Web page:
The present invention provides a peristaltic pump construction which permits the selective independent control of the pump output pressure as well as the pump output. The pump includes a single pumping roller mounted on an eccentric portion of a drive shaft. The peripheral surface of the roller comprises a frusto-conical surface around which an elastomeric tube is wrapped for at least one revolution. A tube compressor overlies the roller and tube and includes a central bore having a frusto-conical surface coaxial with the drive shaft and corresponding to the surface of the roller. Means are provided for selectively adjusting the axial position of the tube compressor to either increase or decrease the degree to which the tube is compressed upon rotation of the roller, thus providing selective control of the output pressure of the pump. The output of the pump may be selectively varied by variation of the speed of the drive shaft, which is preferably driven by a variable speed motor.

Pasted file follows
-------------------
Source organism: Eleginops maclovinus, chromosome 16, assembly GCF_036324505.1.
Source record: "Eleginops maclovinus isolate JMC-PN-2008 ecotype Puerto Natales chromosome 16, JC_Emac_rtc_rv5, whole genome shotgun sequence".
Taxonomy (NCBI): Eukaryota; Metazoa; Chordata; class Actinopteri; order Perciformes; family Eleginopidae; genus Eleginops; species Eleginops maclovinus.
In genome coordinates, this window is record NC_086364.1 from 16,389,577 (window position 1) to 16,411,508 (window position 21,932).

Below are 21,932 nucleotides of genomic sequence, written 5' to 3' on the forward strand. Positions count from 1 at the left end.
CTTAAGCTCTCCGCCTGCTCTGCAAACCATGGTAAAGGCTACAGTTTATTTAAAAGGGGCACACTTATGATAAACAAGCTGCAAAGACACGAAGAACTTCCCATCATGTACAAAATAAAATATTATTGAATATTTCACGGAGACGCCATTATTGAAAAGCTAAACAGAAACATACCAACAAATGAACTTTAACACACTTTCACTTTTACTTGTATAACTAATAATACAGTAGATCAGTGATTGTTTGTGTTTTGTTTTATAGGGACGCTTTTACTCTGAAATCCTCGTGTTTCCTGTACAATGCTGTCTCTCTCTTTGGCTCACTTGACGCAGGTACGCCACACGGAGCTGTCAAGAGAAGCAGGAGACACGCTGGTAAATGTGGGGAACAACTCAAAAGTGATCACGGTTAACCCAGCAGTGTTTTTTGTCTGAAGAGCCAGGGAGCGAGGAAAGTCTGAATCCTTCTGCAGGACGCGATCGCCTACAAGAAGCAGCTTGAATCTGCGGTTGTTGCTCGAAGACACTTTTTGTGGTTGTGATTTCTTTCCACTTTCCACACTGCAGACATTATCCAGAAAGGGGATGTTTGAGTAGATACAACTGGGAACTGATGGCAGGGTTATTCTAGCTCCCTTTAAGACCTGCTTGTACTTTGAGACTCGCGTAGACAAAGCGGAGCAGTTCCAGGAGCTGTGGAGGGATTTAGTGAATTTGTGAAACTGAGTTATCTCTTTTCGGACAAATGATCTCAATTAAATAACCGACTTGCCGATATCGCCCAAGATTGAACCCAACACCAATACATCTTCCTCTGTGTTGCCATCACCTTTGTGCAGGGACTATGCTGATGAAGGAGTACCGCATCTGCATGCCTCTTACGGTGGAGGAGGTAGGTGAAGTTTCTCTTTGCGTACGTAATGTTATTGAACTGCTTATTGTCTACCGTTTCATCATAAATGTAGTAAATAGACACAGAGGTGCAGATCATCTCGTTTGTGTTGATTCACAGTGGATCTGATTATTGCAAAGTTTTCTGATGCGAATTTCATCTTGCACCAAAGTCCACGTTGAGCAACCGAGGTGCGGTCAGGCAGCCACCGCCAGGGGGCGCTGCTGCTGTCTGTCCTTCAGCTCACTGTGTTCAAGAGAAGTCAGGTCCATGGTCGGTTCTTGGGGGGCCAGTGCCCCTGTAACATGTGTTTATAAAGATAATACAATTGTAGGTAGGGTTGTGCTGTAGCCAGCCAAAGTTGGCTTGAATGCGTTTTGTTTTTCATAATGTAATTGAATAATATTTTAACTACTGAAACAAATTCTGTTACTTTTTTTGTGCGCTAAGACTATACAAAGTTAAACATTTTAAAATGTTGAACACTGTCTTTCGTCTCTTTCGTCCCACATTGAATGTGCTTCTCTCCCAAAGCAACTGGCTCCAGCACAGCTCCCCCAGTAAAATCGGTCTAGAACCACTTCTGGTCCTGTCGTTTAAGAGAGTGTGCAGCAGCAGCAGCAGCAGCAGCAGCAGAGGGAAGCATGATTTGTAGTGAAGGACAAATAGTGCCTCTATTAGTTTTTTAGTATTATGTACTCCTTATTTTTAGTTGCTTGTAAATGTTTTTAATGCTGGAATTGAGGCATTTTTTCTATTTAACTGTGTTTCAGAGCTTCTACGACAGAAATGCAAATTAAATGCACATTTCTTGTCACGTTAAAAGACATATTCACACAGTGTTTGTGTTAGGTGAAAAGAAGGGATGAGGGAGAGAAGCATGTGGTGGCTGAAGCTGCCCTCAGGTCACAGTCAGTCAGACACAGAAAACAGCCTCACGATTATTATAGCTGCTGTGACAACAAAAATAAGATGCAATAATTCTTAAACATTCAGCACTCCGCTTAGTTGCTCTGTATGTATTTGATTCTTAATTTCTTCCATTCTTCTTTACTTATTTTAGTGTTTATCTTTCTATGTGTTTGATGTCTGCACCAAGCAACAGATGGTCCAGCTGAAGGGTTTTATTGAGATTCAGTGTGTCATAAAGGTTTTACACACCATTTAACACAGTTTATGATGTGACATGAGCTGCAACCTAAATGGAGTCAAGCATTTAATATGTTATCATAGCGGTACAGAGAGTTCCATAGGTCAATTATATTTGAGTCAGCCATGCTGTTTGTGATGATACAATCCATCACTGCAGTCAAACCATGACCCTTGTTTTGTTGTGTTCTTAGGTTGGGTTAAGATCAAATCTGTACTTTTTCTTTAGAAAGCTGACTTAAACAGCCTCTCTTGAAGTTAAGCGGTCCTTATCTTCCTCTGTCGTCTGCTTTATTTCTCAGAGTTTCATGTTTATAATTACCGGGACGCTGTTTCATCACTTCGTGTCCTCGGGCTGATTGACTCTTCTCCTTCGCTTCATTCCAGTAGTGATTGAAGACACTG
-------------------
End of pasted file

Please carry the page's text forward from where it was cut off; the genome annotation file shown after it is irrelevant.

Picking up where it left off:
It is accordingly a primary object of the invention to provide a peristaltic pump which permits the selective independent control of both the pump output and the pump output pressure.
Another object of the invention is to provide a pump as described of a relatively simple construction having few moving parts and which can be economically manufactured.
Additional objects and advantages of the invention will become evident from the following detailed description of an embodiment thereof.
FIG. 1 is a perspective view showing a pump in accordance with the present invention connected to an electric motor by means of a reduction gear unit;